People who are addicted to drugs die by suicide more often than people who aren’t addicted.
• Family problems.
Behavioral changes may cause marital or family conflict and custody issues.
• Work issues.
Drug use can cause declining performance at work, absenteeism and eventual loss of employment.
• Problems at school.
Drug use can negatively affect academic performance and motivation to excel in school.
• Legal issues.
Legal problems are common for drug users and can stem from buying or possessing illegal drugs, stealing to support the drug addiction, driving while under the influence of drugs or alcohol, or disputes over child custody.
• Financial problems.
Spending money to support drug use takes away money from other needs, could lead to debt, and can lead to illegal or unethical behaviors.
Similar to many mental health diagnoses, there is no one test that definitively determines that someone has a chemical use disorder. Therefore, health care professionals diagnose these conditions by thoroughly gathering medical, family, and mental health information. The practitioner will also either conduct a physical examination or ask that the person’s primary care doctor perform one. The medical assessment will usually include lab tests to evaluate the person’s general medical health and to explore whether or not the individual currently has drugs in their system or has a medical problem that might mimic symptoms of drug addiction.
Most substance abusers believe they can stop using drugs on their own, but the majority who try do not succeed. Before treatment for the addictive behavior can be directly addressed, the substance abuse sufferer might need help in lessening physical withdrawal from alcohol or other drugs they have been using. That initial phase of treatment is called detoxification or “detox.” It often requires inpatient hospital treatment.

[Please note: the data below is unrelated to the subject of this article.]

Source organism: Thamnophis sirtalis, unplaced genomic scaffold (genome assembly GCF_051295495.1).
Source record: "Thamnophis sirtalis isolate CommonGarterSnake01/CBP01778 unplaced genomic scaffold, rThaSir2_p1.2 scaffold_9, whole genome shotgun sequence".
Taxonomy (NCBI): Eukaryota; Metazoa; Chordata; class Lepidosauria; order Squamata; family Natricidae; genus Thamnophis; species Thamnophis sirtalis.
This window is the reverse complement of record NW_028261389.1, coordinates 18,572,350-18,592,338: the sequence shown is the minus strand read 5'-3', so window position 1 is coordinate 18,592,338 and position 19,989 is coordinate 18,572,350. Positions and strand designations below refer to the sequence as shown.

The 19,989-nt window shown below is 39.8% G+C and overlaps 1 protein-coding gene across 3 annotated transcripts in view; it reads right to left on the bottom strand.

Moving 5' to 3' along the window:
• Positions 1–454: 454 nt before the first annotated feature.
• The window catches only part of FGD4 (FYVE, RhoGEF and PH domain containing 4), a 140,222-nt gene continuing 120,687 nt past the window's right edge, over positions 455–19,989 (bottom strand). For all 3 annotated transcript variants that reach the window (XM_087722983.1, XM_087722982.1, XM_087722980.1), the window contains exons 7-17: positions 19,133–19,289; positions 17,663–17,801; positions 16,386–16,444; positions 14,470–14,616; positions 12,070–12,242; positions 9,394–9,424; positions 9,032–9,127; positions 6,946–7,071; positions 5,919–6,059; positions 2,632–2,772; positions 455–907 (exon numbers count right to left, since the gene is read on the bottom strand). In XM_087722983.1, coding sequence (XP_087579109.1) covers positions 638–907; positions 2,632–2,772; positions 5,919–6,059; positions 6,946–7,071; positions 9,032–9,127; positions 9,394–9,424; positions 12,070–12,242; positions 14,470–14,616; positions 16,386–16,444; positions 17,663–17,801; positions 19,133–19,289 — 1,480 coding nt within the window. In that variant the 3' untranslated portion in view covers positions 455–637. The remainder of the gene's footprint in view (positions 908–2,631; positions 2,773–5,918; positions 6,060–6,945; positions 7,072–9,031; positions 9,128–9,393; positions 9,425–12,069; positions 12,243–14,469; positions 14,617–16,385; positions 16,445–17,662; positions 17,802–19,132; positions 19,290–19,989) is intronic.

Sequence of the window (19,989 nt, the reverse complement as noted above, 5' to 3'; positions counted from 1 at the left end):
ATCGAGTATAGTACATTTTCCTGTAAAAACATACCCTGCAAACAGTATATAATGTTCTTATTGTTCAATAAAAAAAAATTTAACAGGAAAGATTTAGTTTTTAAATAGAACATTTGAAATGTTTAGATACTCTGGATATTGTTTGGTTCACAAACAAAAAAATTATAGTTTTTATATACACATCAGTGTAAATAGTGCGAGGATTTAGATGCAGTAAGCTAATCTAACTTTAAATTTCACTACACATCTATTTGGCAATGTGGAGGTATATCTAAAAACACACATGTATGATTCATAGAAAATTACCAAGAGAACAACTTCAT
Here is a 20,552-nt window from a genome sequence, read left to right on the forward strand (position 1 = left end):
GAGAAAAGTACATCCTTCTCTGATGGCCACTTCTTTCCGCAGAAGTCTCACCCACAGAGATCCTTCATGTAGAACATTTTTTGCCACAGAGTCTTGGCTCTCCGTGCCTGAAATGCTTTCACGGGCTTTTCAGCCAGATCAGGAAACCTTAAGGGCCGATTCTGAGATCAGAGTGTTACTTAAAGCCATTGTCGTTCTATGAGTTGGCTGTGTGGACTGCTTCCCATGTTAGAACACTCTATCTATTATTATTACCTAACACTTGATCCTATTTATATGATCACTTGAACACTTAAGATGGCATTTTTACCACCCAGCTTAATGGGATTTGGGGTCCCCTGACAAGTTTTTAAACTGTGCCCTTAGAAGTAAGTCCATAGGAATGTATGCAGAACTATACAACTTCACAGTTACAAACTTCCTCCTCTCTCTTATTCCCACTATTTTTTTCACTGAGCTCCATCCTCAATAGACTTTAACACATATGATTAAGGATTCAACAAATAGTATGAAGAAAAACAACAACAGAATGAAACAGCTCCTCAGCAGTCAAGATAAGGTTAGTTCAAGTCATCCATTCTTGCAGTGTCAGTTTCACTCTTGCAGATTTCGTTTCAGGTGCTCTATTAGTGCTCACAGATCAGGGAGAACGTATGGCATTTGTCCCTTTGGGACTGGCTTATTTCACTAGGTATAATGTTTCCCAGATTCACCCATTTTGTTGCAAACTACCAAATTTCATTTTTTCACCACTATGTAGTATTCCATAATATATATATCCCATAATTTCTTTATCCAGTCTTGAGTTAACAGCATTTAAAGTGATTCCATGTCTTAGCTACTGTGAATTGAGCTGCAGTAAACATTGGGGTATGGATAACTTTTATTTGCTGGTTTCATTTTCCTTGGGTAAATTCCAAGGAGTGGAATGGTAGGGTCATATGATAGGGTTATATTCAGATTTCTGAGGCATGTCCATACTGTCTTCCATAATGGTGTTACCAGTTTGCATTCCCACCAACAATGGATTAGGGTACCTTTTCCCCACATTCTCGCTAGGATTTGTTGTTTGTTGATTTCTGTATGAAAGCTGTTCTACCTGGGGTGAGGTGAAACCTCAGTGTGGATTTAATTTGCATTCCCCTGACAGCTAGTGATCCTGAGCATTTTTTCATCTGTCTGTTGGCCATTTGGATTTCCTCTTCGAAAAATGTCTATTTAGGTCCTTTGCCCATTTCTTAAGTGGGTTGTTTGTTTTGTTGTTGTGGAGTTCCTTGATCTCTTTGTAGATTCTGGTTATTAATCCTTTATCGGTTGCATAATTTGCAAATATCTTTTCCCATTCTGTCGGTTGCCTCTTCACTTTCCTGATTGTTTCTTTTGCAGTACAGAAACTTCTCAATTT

Research shows that long-term drug use alters brain function and strengthens compulsions to use drugs. This craving continues even after drug use stops.
Because of these ongoing cravings, the most important component of treatment, also called recovery, is preventing relapse. Treating substance abuse often requires treatment in a rehabilitation (rehab) program and depends on both the person and the substance being used. In behavioral treatment, a counselor (like a social worker, psychologist, psychiatrist, psychiatric nurse, or nurse practitioner) provides strategies to cope with drug cravings and ways to avoid relapse. Treatment often includes individual and group therapy.
Once they have performed a thorough assessment of someone’s condition, a doctor or nurse practitioner may prescribe medications, such as nicotine patches and methadone, to control withdrawal symptoms and drug cravings. Random drug testing is often an integral part of encouraging the person with substance abuse problems to refrain from further drug use. Drug-abuse hotlines can be an invaluable resource for people to initiate treatment and prevent relapse.
Often, a drug user has an underlying behavioral disorder or other mental illness, one that increases the risk of substance abuse. When an individual suffers from a substance use disorder in addition to another mental-health disorder, he or she is referred to as having a dual diagnosis. Such disorders must be treated medically and through counseling along with treatment of the drug abuse.
The best way to prevent an addiction to a drug is not to take the drug at all. If your doctor prescribes a drug with the potential for addiction, use care when taking the drug and follow the instructions provided by your doctor.